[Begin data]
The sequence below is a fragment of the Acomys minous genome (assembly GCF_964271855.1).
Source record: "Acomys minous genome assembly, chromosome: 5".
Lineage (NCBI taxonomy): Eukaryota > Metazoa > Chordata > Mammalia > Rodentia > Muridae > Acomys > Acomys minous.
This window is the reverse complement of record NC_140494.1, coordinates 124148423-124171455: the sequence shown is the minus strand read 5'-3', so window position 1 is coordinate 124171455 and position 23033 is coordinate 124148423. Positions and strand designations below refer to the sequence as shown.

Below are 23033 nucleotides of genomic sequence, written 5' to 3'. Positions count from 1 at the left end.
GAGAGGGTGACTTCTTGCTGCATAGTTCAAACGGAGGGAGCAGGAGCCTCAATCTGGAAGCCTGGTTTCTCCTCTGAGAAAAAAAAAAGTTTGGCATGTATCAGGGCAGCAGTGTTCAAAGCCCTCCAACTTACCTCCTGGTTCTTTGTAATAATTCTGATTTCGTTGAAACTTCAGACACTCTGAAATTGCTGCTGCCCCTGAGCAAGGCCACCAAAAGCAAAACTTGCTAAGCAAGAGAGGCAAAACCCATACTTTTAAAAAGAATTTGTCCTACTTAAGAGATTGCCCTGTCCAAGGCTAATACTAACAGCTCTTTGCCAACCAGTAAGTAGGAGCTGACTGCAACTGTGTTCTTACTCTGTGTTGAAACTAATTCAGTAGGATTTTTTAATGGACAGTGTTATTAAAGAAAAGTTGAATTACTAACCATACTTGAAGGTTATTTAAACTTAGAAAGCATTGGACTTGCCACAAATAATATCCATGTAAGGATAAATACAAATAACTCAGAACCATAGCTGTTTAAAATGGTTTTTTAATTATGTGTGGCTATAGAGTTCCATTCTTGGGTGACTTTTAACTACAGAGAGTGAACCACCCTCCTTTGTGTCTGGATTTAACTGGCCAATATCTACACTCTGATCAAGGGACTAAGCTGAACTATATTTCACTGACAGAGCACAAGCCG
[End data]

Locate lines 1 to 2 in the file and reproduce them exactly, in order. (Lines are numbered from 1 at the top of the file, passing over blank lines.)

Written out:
The sequence below is a fragment of the Acomys minous genome (assembly GCF_964271855.1).
Source record: "Acomys minous genome assembly, chromosome: 5".